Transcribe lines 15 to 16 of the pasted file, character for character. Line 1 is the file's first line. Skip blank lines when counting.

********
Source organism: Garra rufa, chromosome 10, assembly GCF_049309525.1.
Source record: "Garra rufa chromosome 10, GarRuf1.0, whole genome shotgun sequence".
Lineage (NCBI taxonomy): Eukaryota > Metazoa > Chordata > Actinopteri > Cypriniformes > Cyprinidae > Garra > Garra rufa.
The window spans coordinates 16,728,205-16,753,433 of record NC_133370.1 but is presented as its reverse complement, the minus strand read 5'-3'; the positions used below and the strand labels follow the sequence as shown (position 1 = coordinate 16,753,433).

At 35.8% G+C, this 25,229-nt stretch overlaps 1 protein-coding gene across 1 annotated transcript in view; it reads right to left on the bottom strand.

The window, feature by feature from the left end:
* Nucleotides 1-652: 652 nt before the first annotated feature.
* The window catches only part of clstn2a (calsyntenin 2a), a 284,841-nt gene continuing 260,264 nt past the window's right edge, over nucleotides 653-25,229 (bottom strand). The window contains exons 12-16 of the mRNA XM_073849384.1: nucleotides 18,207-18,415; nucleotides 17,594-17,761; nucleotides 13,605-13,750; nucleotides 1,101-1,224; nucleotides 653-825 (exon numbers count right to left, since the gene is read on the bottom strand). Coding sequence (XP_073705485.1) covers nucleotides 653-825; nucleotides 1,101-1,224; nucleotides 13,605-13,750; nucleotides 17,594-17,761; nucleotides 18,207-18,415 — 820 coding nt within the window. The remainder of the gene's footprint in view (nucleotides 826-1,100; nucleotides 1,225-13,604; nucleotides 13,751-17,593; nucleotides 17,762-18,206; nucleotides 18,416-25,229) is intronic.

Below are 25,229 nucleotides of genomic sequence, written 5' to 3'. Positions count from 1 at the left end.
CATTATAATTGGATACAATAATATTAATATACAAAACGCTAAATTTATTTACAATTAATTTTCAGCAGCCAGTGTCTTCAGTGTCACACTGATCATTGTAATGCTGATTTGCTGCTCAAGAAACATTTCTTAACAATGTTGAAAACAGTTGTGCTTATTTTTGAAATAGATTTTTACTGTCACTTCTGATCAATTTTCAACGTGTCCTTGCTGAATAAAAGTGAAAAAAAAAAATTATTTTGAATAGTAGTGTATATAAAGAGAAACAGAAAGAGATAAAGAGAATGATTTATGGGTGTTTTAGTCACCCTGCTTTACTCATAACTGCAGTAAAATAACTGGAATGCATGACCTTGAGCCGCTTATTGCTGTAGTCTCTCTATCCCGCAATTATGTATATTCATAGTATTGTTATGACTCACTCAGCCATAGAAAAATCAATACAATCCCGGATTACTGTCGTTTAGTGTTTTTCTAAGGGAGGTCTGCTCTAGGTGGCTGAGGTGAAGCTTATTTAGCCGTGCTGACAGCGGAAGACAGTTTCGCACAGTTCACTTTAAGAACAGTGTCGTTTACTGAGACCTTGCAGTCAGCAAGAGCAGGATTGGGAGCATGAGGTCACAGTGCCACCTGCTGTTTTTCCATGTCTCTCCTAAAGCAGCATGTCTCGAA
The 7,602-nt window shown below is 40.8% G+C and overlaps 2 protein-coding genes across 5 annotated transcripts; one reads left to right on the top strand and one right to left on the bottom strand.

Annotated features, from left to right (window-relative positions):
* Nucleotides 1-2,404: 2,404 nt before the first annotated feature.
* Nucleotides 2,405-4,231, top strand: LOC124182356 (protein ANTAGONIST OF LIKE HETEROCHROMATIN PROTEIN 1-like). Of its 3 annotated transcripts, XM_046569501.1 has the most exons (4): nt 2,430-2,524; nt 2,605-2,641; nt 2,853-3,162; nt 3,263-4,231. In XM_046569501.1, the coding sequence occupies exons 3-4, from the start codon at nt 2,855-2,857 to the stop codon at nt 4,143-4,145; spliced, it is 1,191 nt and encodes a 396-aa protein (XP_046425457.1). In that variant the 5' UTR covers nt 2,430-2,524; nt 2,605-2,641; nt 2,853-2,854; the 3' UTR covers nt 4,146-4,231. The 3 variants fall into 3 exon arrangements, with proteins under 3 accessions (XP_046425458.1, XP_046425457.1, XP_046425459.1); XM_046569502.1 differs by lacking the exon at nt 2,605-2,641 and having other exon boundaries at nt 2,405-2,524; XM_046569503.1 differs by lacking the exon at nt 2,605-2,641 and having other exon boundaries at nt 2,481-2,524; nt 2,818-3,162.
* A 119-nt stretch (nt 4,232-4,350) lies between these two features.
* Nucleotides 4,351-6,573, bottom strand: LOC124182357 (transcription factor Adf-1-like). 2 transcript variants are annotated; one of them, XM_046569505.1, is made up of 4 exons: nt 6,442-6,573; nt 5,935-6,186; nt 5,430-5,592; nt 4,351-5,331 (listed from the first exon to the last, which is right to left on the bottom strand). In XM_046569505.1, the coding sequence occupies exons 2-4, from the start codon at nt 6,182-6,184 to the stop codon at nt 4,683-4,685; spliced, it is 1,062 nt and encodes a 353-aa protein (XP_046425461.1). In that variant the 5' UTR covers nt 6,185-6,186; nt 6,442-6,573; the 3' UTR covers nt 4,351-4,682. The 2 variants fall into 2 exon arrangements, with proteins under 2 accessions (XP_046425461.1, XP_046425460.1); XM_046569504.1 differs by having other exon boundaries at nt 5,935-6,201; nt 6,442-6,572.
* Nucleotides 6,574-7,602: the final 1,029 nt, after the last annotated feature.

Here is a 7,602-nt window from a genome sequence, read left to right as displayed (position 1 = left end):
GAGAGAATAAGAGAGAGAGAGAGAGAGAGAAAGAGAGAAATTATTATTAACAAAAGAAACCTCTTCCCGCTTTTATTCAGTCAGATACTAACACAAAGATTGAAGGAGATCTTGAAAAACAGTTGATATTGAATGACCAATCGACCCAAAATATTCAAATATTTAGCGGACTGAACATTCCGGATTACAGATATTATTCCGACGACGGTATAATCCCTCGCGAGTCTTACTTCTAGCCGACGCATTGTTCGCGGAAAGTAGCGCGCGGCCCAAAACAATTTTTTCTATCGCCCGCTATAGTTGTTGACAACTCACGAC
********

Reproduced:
* A 119-nt stretch (nt 4,232-4,350) lies between these two features.
* Nucleotides 4,351-6,573, bottom strand: LOC124182357 (transcription factor Adf-1-like). 2 transcript variants are annotated; one of them, XM_046569505.1, is made up of 4 exons: nt 6,442-6,573; nt 5,935-6,186; nt 5,430-5,592; nt 4,351-5,331 (listed from the first exon to the last, which is right to left on the bottom strand). In XM_046569505.1, the coding sequence occupies exons 2-4, from the start codon at nt 6,182-6,184 to the stop codon at nt 4,683-4,685; spliced, it is 1,062 nt and encodes a 353-aa protein (XP_046425461.1). In that variant the 5' UTR covers nt 6,185-6,186; nt 6,442-6,573; the 3' UTR covers nt 4,351-4,682. The 2 variants fall into 2 exon arrangements, with proteins under 2 accessions (XP_046425461.1, XP_046425460.1); XM_046569504.1 differs by having other exon boundaries at nt 5,935-6,201; nt 6,442-6,572.